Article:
The National Ministry of Health reported that In the last week, from May 8 to 15, 33,989 infections were reported, double the cases of the first seven days of the month: 17,646. After these official data, the owner of the health portfolio, Carla Vizzetti, confirmed that the country is experiencing the fourth wave of infections.
In this framework, the authorities and experts reminded citizens of some key concepts to deal with this disease that, thanks to the vaccination campaign, in most cases it is mild or asymptomatic. However, in some patients it can be complicated, especially considering whether there are previous risk factors that could aggravate the situation.
According to specialists, all current cases in the world are caused by the Omicron variant and, in several countries such as Argentina or the United States, a lineage of this variant known as BA.2 predominates. The good news is that “Omicron is less likely than Delta to cause serious illness”he claimed Timothy Brewerprofessor of medicine and epidemiology at the University of California, Los Angeles.
The range of possible symptoms is wide but focuses on the upper respiratory system. Because BA.2 replicates more in the airways above the lungs rather than deeper within those organs, doctors are seeing less inflammation in the chest and lungs and more sore throats and congestion. Pain, cough, shortness of breath, and fever are also common symptoms in those who get sick with COVID.
Between 48 and 72 hours after possible exposure to COVID or at the first sign of any symptoms, people should have a rapid antigen or PCR test. Here, COVID can look a lot like a cold, the flu, or allergies, but the treatments for each are different. Therefore, it is key to take an anticovid test, either at home or in a medical or testing center. Experts assure that PCR tests are more sensitive than rapid antigen tests that are usually done at home, which are also usually sufficient.
If the first test is negative, people should wait two days (behaving cautiously in the meantime) and take another. If it is COVID, the viral load will increase in that time. “Nothing in life is perfect, and neither are rapid antigen tests, but they are pretty good at detecting contagious levels of virus”it states Lucy McBridepracticing primary care physician in Washington, DC.
When people test positive, it’s a good idea for them to call a primary care doctor if they have one. Physicians can provide treatment guidance and update medical records. They will also report the result to public health authorities to be included in the case count. At a minimum, people should track the date symptoms began and the date of a positive test.
Most people who get COVID will be fine at home. “If you’re vaccinated and boosted and generally healthy, people do very well.”McBride says. Over-the-counter medications will not treat COVID directly, but they can help control symptoms. Doctors recommend acetaminophen or nonsteroidal anti-inflammatory drugs like ibuprofen for fever reduction and pain relief, which are only meant to be taken for short periods because they have more side effects than acetaminophen and aren’t safe for everyone.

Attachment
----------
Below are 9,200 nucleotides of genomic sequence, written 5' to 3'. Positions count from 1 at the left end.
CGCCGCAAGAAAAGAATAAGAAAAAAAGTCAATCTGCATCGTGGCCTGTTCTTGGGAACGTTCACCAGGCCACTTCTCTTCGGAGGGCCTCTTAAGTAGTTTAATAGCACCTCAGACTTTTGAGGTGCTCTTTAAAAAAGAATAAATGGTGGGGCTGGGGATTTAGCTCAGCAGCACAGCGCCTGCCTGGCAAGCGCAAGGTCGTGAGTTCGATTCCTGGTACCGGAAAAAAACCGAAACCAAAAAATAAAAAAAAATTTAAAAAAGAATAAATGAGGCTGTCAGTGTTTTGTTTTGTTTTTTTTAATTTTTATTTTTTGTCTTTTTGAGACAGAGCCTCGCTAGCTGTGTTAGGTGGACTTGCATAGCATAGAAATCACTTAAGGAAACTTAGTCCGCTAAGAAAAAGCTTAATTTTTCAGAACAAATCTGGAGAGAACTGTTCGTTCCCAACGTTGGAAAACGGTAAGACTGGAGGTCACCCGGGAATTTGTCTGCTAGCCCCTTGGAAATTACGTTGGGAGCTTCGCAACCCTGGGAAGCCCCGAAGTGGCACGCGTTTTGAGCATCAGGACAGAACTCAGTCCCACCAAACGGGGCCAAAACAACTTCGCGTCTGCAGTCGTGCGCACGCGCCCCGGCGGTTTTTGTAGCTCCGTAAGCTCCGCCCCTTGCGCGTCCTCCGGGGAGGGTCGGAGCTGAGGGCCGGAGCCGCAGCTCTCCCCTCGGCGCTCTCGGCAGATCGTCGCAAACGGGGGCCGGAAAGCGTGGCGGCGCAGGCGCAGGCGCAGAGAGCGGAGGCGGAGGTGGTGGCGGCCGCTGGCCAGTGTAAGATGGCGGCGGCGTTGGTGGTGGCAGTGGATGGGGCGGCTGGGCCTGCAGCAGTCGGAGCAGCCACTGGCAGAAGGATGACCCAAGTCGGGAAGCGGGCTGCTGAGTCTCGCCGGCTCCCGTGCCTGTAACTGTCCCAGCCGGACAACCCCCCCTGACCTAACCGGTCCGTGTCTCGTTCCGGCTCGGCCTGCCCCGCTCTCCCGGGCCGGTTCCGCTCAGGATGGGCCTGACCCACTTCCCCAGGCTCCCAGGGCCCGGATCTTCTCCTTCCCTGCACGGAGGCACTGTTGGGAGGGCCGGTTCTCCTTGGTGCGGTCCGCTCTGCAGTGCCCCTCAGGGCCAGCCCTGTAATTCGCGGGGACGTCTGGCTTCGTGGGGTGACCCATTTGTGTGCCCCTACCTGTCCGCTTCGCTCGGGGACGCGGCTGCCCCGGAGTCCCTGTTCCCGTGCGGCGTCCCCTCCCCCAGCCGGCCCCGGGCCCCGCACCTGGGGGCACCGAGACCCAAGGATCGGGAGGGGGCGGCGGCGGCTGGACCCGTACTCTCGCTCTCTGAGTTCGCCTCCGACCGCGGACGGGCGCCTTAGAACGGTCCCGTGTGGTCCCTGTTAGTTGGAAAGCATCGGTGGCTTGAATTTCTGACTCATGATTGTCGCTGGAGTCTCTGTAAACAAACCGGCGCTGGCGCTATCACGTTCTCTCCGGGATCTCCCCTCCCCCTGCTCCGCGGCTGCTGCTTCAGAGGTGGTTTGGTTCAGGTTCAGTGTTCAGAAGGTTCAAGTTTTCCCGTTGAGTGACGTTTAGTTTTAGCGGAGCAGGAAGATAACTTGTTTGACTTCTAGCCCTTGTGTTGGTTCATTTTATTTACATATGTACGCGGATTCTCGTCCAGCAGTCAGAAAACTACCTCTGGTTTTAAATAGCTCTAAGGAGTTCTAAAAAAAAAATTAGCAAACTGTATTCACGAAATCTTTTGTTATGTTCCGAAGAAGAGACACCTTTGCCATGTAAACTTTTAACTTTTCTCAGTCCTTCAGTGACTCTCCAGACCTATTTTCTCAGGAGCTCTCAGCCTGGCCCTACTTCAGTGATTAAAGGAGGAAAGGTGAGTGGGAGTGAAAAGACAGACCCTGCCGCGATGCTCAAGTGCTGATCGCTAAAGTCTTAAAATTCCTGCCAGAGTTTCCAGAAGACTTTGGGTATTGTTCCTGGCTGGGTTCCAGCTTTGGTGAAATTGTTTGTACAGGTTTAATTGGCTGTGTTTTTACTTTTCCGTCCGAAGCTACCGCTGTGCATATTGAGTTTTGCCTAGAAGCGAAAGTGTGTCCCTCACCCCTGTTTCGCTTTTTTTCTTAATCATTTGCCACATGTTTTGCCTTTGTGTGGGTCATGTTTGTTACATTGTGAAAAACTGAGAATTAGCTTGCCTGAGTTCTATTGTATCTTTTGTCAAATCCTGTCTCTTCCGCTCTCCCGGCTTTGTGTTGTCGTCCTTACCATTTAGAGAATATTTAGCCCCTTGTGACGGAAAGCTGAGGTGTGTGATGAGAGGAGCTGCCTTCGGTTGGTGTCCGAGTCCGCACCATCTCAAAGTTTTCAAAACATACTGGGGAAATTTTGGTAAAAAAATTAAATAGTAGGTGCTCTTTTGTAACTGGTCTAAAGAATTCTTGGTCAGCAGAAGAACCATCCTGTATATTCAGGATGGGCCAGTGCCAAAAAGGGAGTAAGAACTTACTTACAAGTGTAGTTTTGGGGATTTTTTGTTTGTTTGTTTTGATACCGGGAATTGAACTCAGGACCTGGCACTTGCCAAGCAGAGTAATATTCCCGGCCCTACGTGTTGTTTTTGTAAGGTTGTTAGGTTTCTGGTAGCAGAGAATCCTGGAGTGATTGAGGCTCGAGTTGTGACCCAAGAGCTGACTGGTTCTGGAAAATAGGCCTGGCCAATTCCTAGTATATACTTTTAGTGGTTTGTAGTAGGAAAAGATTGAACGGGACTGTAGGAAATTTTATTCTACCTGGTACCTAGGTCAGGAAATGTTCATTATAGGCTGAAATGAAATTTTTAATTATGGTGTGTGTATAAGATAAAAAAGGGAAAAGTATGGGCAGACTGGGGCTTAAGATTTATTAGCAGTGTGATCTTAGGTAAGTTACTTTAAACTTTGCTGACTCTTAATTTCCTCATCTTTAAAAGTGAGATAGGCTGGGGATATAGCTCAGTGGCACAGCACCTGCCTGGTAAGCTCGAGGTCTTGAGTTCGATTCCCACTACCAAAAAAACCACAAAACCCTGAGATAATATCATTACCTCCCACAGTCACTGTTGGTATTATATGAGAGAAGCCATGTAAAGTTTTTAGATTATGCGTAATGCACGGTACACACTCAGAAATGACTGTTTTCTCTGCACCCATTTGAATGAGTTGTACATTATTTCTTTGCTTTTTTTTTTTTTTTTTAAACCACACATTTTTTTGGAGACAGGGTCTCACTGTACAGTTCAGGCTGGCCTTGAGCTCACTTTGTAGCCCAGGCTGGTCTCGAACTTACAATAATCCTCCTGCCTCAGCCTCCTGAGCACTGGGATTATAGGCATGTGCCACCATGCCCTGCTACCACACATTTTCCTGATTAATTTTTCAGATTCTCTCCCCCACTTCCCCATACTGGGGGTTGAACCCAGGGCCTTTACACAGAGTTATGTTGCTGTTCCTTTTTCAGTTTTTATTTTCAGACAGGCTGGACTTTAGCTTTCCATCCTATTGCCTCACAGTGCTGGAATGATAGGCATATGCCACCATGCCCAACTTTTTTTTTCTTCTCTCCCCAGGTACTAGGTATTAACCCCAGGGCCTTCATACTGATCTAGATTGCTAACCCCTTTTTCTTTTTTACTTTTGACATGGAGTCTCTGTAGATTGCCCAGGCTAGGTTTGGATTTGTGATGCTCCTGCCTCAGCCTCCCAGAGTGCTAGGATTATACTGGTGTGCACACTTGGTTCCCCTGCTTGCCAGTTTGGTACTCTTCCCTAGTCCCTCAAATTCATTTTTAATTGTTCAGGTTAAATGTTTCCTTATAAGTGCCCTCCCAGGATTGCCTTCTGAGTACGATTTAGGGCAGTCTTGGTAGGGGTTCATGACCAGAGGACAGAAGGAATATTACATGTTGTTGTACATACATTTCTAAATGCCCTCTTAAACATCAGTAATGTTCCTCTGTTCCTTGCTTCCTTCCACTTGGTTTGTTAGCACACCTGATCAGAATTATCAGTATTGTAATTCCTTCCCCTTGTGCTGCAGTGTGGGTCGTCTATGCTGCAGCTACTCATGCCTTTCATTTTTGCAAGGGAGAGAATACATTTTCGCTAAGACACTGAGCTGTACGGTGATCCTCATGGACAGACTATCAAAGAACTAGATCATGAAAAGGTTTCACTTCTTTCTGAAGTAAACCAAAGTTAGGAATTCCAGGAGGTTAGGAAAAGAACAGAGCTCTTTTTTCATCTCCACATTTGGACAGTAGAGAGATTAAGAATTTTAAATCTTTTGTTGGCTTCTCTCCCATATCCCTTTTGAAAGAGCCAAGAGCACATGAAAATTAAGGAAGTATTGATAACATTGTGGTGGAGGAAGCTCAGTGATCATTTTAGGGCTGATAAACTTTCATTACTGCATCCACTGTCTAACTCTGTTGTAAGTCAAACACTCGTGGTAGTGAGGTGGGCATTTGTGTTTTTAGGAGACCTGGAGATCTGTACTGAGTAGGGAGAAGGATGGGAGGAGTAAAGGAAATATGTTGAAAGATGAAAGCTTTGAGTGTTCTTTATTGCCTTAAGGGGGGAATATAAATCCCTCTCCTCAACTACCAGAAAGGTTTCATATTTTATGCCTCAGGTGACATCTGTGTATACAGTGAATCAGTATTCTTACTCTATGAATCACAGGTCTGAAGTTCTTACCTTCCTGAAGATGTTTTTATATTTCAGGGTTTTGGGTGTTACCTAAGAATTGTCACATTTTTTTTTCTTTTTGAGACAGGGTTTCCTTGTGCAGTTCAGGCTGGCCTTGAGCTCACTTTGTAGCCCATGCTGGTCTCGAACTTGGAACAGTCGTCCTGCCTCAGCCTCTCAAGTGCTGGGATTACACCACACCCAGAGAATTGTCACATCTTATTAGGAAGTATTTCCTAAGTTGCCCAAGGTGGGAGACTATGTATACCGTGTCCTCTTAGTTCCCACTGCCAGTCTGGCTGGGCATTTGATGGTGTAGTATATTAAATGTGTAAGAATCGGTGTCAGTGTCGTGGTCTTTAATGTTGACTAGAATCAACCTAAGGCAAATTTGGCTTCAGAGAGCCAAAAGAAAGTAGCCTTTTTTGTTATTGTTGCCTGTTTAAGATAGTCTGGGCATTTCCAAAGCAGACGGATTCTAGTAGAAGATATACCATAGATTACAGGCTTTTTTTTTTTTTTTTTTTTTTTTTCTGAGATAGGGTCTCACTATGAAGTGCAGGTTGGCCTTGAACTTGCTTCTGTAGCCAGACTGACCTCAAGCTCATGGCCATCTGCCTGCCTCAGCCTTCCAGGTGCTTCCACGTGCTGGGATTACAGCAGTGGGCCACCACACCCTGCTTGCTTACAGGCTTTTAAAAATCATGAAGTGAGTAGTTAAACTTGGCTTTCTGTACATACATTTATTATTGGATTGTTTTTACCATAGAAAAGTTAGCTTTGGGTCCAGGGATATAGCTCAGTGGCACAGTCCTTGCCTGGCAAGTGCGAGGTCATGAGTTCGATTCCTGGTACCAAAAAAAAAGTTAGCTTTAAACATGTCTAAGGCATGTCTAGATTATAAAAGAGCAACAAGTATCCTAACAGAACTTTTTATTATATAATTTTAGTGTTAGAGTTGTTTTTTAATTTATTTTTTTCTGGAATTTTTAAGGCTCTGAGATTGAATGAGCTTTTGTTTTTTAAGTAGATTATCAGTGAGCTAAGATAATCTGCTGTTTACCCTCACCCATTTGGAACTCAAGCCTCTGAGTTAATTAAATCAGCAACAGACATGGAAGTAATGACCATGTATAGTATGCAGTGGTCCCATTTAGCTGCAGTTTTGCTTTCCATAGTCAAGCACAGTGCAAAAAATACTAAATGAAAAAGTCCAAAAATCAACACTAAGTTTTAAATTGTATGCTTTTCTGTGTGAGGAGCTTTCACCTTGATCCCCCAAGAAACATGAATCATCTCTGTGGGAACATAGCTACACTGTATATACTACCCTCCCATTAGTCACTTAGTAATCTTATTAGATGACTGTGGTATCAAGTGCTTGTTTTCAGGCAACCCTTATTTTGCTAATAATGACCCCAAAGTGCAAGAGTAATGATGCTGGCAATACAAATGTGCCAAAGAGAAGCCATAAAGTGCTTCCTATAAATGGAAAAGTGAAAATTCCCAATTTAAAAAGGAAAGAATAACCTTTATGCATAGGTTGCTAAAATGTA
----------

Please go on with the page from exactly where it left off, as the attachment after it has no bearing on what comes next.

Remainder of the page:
All over-the-counter medications should be taken as needed and not beyond the recommended dosage instructions. “Dosage and frequency really depend on the patient’s underlying health conditions and should be discussed with the person’s doctor,” says McBride.
Doctors say their biggest concern that the disease is getting serious occurs when a patient is having trouble breathing. If people get out of breath easily while moving around the house, they should call a doctor. A pulse oximeter, available at most major pharmacies, can be a helpful, noninvasive way to test blood oxygen levels (it’s like a high-tech clothespin that clips onto your fingertip). , but the device is not necessary.
“One recommendation is that they can measure oxygen saturation with an oximeter, which is easy to measure and assess. It is placed on the middle finger of the hand, and then it is evaluated if the oxygen saturation with normal values of 97 and above is maintained or begins to decrease. In that case, you should consult your doctor.explained to Infobae the doctor Myrna Biglioneresearcher at the Institute of Biomedical Research on Retroviruses and AIDS, which depends on the University of Buenos Aires and CONICET, and member of the Argentine Association of Allergy and Clinical Immunology.
“On the other hand, we find cases of people who seem to them to be asymptomatic and who do not feel short of breath. If you do a tomography, you can find pulmonary infiltrate. It is called sweet dyspnea and it is the dissociation between the symptoms and the clinical picture. that is seen by image. The oximeter is key because it tells us the oxygen saturation that the patient has, “adds the specialist.
If someone feels well enough and has been fever-free without medication for at least 24 hours, it is generally safe to return to daily routine after five days of isolation. But the CDC recommends wearing a mask for another five days. Ideally, people should retest at home starting five days after the first positive test until they get a negative. In total, this could take ten days or more.